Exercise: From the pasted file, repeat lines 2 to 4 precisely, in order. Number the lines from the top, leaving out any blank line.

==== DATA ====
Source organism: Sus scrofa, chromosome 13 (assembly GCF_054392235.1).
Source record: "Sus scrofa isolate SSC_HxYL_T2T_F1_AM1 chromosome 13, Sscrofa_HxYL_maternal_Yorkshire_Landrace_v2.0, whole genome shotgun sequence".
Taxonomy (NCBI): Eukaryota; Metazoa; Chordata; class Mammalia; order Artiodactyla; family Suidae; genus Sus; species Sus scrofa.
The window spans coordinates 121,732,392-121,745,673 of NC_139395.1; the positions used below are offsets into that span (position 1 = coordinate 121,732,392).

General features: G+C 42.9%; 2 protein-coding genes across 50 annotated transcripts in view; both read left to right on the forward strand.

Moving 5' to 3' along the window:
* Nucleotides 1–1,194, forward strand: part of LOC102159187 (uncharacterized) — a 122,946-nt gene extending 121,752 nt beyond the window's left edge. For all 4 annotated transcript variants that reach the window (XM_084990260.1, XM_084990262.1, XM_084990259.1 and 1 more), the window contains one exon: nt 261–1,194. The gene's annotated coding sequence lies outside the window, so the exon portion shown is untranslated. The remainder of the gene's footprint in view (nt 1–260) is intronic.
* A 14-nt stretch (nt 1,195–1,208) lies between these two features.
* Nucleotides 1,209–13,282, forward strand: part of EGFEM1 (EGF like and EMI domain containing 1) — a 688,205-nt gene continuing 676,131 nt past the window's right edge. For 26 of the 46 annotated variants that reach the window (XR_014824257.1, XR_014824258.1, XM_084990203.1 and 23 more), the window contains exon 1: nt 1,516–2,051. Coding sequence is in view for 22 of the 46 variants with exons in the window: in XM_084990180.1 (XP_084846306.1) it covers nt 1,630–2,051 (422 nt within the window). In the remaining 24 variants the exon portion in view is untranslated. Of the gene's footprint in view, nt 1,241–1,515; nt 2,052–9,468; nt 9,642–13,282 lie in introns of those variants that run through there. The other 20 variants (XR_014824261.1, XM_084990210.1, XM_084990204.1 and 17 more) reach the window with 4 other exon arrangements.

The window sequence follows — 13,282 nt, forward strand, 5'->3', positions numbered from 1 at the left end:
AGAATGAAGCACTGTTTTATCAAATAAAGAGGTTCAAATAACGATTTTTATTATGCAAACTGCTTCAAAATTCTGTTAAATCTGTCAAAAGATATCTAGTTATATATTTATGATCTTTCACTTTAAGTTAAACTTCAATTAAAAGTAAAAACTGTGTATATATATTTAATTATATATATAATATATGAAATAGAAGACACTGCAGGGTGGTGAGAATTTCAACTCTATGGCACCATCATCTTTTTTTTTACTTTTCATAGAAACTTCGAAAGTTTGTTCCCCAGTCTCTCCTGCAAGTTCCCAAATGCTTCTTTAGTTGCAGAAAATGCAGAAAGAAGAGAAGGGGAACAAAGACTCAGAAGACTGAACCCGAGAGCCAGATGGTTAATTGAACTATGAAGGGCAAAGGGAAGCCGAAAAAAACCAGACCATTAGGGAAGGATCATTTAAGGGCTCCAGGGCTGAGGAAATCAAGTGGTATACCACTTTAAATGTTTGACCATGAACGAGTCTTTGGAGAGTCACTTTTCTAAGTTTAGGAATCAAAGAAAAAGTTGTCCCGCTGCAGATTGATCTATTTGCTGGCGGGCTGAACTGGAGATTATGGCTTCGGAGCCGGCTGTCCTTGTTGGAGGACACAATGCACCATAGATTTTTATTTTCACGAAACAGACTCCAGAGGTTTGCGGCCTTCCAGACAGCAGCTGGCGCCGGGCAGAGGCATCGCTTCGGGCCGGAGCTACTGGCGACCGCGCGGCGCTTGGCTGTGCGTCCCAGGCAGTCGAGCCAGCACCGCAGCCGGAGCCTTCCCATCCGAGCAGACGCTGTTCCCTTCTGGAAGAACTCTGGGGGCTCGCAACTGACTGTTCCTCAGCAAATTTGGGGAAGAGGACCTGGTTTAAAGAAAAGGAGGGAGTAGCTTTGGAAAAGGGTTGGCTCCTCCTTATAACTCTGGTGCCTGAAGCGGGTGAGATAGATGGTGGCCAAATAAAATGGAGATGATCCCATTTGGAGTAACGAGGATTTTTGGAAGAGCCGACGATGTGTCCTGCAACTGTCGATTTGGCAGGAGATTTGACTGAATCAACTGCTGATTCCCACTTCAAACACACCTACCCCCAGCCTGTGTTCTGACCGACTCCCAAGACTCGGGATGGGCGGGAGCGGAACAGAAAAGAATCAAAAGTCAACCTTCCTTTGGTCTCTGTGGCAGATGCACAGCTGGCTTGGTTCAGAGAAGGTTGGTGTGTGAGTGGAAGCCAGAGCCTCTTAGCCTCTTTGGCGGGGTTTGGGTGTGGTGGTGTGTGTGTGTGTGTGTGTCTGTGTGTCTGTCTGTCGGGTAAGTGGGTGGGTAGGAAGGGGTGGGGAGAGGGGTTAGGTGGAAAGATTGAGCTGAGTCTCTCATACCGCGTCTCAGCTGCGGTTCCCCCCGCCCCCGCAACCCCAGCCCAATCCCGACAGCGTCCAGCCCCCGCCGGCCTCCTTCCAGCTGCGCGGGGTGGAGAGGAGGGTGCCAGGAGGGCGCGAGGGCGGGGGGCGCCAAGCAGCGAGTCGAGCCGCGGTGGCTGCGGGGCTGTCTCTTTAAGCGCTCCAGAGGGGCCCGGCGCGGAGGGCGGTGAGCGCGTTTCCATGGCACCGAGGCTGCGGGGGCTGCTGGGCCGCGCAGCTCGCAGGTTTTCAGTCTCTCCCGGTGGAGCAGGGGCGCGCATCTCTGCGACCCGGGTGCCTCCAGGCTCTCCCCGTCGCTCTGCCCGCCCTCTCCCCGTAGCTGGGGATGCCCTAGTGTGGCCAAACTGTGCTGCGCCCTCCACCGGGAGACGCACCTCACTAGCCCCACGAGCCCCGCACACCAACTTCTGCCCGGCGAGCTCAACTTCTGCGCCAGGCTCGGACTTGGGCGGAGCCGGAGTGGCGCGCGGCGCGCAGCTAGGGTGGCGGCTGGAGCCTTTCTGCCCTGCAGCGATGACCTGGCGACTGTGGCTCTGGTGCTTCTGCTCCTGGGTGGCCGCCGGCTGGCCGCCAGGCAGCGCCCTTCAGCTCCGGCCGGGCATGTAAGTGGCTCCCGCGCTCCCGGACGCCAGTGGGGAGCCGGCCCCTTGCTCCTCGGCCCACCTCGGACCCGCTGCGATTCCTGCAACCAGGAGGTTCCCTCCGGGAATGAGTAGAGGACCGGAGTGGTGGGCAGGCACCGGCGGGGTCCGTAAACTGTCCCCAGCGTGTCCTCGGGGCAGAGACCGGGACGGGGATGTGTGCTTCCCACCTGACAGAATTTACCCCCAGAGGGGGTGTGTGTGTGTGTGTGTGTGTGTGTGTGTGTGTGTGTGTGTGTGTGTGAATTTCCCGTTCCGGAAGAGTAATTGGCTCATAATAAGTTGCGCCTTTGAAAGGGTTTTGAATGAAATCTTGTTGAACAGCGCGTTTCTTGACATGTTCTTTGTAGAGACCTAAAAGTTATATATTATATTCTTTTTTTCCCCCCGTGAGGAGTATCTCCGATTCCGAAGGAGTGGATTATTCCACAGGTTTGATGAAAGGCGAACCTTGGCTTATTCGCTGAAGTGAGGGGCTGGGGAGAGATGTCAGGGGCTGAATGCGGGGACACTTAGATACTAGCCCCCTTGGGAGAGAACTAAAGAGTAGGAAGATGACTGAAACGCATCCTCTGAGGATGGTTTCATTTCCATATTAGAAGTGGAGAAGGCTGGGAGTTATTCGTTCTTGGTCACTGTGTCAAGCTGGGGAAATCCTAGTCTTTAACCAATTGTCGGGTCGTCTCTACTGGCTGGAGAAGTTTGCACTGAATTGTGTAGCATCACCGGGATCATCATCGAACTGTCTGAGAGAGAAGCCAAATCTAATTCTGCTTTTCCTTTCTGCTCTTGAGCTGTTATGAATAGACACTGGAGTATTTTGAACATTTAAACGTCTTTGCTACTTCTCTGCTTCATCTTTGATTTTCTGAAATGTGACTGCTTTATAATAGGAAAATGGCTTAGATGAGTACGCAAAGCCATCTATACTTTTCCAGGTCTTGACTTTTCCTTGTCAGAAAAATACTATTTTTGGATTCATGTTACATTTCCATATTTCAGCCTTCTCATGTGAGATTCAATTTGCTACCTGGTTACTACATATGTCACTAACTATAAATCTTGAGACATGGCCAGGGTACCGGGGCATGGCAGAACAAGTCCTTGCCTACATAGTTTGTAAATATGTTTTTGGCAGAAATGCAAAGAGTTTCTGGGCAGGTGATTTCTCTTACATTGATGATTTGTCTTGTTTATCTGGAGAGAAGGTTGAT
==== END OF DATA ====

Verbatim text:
Source record: "Sus scrofa isolate SSC_HxYL_T2T_F1_AM1 chromosome 13, Sscrofa_HxYL_maternal_Yorkshire_Landrace_v2.0, whole genome shotgun sequence".
Taxonomy (NCBI): Eukaryota; Metazoa; Chordata; class Mammalia; order Artiodactyla; family Suidae; genus Sus; species Sus scrofa.
The window spans coordinates 121,732,392-121,745,673 of NC_139395.1; the positions used below are offsets into that span (position 1 = coordinate 121,732,392).